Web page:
The Regional Review

Volume IV - Nos. 4 & 5

April-May, 1940

The CCC and State Parks
Civilian Conservation Corps.

. . . The work of the Corps in State park conservation and development has been one of the most widespread and far reaching in effect of all its projects in the last seven years. Moreover, this particular activity has brought a most active and encouraging response from both park administering agencies and the public itself.

I think that the CCC can lay claim, without risking contradiction, to being responsible for a very large share in the increase in State park acreage of practically 100 per cent since 1933. Seven years ago this acreage totaled 965,057, exclusive of, the Adirondack and Catskill State Forest Preserves of 2,345,634 acres in New York. As of June 30, 1939, the last date for which definite figures are available, the total State park acreage had increased to 1,918,863, exclusive of the Adirondack and Catskill areas. In the last seven years the number of State park areas has grown to some 1,400, representing an increase of about 580 areas in 45 States. There can be very little question that this growth has been due to the availability of Federal aid for planning and development through CCC funds and manpower.

The spread of this work throughout the country has been one of its best features. Last year, for example, we cooperated, through the National Park Service, with 109 different State, county and metropolitan park administering agencies, operating 237 camps on 423 areas to taling 1,040,342 acres. What these operations have meant to people in all parts of the United States can be readily understood. In the first place, of course, the CCC enrollees thus engaged, and the members of their families have been helped materially and morally by these projects. Secondly, the park areas have been conserved, protected and developed for public use. Thirdly, thousands of people in need of such means of outdoor recreation have been able to use areas and facilities which, were it not for the CCC, would not have been made available for years to come, if, indeed, ever at all. . .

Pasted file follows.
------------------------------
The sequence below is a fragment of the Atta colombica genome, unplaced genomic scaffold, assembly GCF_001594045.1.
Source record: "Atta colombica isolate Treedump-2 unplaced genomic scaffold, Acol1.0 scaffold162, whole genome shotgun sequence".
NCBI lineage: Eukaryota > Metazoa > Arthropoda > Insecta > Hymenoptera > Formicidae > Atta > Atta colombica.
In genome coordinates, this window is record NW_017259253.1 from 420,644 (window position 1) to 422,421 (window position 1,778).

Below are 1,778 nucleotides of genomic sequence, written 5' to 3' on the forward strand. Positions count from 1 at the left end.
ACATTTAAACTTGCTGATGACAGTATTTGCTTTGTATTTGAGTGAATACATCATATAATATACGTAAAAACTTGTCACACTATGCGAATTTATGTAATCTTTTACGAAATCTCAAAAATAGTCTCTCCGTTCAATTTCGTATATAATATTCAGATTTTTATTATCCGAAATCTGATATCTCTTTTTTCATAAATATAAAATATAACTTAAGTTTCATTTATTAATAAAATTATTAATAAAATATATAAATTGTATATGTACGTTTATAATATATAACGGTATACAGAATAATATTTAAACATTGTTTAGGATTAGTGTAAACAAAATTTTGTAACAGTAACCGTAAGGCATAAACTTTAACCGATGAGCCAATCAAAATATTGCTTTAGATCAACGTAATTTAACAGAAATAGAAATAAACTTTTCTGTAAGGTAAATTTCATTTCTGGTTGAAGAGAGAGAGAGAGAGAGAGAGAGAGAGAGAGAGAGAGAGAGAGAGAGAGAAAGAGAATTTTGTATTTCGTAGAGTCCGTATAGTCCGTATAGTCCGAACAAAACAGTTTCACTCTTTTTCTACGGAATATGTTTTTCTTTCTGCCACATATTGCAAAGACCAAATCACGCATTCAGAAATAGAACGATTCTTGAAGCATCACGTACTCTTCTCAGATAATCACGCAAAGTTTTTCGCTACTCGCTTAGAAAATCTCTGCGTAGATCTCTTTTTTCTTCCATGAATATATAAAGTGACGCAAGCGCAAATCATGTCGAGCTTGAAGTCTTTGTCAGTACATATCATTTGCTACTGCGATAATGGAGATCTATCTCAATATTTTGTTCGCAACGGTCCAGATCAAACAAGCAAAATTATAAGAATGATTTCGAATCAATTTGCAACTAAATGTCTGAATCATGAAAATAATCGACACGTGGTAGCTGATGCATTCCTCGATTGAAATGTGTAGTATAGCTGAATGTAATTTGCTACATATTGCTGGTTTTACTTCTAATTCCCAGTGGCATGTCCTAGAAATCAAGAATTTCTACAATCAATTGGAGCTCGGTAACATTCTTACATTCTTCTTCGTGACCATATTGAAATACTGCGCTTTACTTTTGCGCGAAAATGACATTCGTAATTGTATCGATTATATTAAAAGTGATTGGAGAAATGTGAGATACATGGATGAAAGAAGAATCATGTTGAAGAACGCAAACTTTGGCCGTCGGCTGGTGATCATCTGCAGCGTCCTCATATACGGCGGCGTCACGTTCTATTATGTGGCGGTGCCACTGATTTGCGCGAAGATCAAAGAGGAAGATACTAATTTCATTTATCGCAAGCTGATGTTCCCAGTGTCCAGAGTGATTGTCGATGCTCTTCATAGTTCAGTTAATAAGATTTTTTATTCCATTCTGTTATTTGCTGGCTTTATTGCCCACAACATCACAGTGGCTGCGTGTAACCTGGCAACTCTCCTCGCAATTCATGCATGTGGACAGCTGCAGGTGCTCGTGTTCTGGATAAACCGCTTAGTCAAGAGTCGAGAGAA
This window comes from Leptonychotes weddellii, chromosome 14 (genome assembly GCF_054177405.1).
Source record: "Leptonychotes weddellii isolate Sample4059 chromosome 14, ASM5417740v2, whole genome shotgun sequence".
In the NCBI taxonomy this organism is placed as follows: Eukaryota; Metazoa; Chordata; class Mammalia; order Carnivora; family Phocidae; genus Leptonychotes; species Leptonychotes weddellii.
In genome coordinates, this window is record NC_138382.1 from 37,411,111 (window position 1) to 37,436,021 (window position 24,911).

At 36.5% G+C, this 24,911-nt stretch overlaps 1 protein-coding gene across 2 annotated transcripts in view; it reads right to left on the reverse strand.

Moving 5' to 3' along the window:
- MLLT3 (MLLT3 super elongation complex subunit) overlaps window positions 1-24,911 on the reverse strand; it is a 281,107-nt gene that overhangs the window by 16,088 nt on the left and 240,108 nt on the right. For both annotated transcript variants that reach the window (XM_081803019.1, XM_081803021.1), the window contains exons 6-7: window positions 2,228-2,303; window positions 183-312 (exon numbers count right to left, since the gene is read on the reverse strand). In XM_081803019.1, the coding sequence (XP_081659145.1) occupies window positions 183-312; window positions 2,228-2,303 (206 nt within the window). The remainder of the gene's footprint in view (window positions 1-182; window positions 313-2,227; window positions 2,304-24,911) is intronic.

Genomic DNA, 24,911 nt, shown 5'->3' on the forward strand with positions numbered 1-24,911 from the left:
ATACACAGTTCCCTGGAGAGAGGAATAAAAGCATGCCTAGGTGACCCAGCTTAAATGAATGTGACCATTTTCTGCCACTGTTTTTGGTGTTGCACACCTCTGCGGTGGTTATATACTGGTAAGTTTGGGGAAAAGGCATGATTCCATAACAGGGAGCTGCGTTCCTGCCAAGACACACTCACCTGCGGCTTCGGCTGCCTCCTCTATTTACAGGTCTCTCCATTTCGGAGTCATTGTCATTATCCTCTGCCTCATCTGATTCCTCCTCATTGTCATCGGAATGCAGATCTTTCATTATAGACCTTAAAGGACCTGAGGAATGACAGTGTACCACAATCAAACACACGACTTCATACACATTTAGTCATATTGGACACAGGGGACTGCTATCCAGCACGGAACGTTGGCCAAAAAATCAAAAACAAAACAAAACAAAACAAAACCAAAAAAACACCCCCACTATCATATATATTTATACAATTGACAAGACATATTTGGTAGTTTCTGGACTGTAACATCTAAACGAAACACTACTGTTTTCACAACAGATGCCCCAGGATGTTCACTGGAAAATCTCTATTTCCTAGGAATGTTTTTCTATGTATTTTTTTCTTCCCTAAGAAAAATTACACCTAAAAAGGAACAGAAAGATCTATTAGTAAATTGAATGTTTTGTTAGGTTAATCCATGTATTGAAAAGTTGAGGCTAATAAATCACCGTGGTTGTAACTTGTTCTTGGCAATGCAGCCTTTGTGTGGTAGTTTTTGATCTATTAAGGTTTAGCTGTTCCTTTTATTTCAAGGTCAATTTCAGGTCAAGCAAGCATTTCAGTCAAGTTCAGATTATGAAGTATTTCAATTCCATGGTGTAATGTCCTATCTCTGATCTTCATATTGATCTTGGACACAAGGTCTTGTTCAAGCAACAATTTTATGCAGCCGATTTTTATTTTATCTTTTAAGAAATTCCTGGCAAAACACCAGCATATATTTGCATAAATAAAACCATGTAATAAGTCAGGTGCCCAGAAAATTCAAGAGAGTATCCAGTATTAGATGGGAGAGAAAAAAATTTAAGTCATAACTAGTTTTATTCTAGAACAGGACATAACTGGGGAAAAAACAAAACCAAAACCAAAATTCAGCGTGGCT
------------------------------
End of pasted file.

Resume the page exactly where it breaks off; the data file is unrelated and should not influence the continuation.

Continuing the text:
As the CCC begins its eighth year, I want to call attention to one of the most significant although little publicized results of the CCC program. I refer to the awakened public interest in conservation matters so apparent throughout the country. Today the public has a better conception of conservation as a national problem. This is due in part, to the fact that for the last seven years hundreds of thousands of young men have been learning about conservation first hand and passing the word back home. . . This increased interest in conservation matters is a good sign for the future. It represents at least an indication that the present generation plans to keep up the good work that has been done in recent years in the development and protection of our natural resources wealth. ---From an address delivered May 16 before the National Conference on State Parks in session at Spring Mill State Park, Indiana.

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Date: 04-Jul-2002